A sewer evolves.
Although it might seem that the roadsides feature a constant stream of construction equipment digging, boring, and burying things, your sewer district is not tearing out the existing sewer system and replacing it annually. Sadly, some organizations treat their processes or software tools to manage those processes just that way: they tear it out regularly when it does not work and try again.

Once you put in a process, any process, you should consider making evolutionary changes to the process as you learn how it works and how your organization works with it. This can streamline and improve operations and remove those square corners where waste material can hang up. Additionally, your organization will not require reeducation from scratch annually, and you might avoid another round of meetings where team or group leaders sit around and make the same boxes on the whiteboard again but put different words in them.

Sometimes, you don’t need a whole sewer system.
In many cases, in a whole lot of the country where the houses are not concentrated within a couple dozen feet from each other and from the street, houses and businesses don’t use sewer systems at all. They rely on septic systems or (shudder) open lagoons for their wastewater. It’s just not economically feasible to connect all these discrete locations into a centralized facility.

Look at your organization and the tasks and projects that it works on. Not everything needs to hook into the central process. A single user-reported bug? A small client copy change? The addition of a single piece of copy to the CMS? These tasks don’t need a complete design review with code review and a couple hours of meetings.

That’s not to say they don’t need some process. Even individual mobile homes need some wastewater treatment, even if it’s just a septic tank or an outhouse. But your organization needs to recognize and, as needed, implement alternatives to the process.

When you started this article, admit it: you thought it was a goofy conceit. But when you wash your hands or shower, that water goes down the drain and through a set of pipes, mains, and channels for its wastewater treatment. You want your project to easily, magically flow like wastewater from your tasks to successful project completion. Too many times, organizations create processes out of the abstract and out of pure science, and the processes’ application fails. With a little understanding of the concrete, of the topography, and of the “natural laws” of your organization, you can better construct your processes to work easily and automatically, like a wastewater treatment system.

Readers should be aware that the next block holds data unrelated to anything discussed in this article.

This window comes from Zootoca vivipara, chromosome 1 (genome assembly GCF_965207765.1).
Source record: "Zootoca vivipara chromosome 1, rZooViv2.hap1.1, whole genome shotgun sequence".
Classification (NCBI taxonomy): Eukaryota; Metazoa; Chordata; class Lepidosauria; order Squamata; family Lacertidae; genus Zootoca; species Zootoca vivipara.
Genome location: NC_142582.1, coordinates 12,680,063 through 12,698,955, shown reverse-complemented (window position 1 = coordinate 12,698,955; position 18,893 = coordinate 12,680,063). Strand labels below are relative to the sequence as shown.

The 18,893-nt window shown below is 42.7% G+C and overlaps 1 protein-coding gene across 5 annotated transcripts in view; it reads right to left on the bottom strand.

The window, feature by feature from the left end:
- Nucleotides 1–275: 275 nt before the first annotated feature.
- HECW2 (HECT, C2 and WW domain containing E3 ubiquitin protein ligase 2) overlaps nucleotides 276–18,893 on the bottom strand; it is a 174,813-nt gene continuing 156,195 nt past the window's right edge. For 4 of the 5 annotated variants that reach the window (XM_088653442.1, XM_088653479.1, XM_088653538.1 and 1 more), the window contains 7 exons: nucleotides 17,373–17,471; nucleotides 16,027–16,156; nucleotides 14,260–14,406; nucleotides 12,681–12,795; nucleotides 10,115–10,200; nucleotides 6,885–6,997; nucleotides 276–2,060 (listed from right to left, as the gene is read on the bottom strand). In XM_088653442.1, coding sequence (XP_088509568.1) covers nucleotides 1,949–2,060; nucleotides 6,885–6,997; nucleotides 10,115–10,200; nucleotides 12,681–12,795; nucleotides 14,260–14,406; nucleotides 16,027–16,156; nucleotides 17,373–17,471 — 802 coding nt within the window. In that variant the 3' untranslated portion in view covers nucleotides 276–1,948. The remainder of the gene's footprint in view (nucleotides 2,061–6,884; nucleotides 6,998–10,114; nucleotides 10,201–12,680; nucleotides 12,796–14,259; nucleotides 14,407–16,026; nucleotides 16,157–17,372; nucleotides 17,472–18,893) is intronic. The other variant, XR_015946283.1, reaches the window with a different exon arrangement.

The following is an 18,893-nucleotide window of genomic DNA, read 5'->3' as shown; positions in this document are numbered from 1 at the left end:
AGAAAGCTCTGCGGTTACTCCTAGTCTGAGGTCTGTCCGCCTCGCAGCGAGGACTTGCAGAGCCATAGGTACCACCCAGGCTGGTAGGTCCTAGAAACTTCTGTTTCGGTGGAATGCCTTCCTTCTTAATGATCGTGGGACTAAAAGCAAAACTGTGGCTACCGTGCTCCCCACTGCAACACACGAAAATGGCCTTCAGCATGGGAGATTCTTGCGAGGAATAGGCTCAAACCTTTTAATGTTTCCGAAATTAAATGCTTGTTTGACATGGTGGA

Wielding Process Like A Vorpal Sword

Friday, October 8th, 2010 by The Director

In the current Information Week, Art Wittmann explains that process is to slay the Jabberwock:

One challenge for those in IT organizations is not to become so enamored of your own process that you lose sight of serving the business first and foremost. I saw this happen early on in my IT career after a boss went to see Edwards Deming talk about Total Quality Management.


Of course, it didn’t work that way. Certain things lent themselves to the TQM process and some didn’t. In particular, there are always those little exceptions, the small jobs that IT teams need to do without running them through whatever process you’ve chosen, because if you did run them through your process, you’d either miss the window of useful opportunity or you’d turn that small job into a big, expensive one.

We longed for some sort of 80/20 rule. We would happily use the TQM ritual for most of what we did, if only my boss would let us quickly deal with the innovation-oriented 20% of tasks that didn’t fit that model. It never happened, and rather than getting behind his TQM philosophy, we and business side peers rebelled, to the point where my boss lost his job.

The problem was that we were being asked to serve the process rather than serve our constituents in the business. Today, I see the same thing happening, often in organizations that are heavily committed to ITIL or some other definitional methodology.

Oh, I recognize that mindset. I saw it aplenty after sitting through process meetings where we discovered previously unknown gems of process, such as When the designers finish the design, they send it to QA, and QA looks it over before it goes to the dev team! Gems of process that hide in plain sight, but which we had to glean and polish in hours of process meetings.

Then, when we finalized the document and everyone signed in blood, the customer facing people, LOB in Wittmann’s vernacular, found that 20% in 100% of the cases that follow. “The client needs this now!” “We’re behind, so we just gave it to the development team with the misspelling of the client products on the buttons and everything, to dev so they could put something quick and dirty up,” et cetera and et cetera.

Then the personnel would switch (let’s just say the turnover at an interactive agency isn’t as bad as a Burger King, but probably worse than a Wendy’s), and we’d be off to make more flowcharts of proper process to ignore.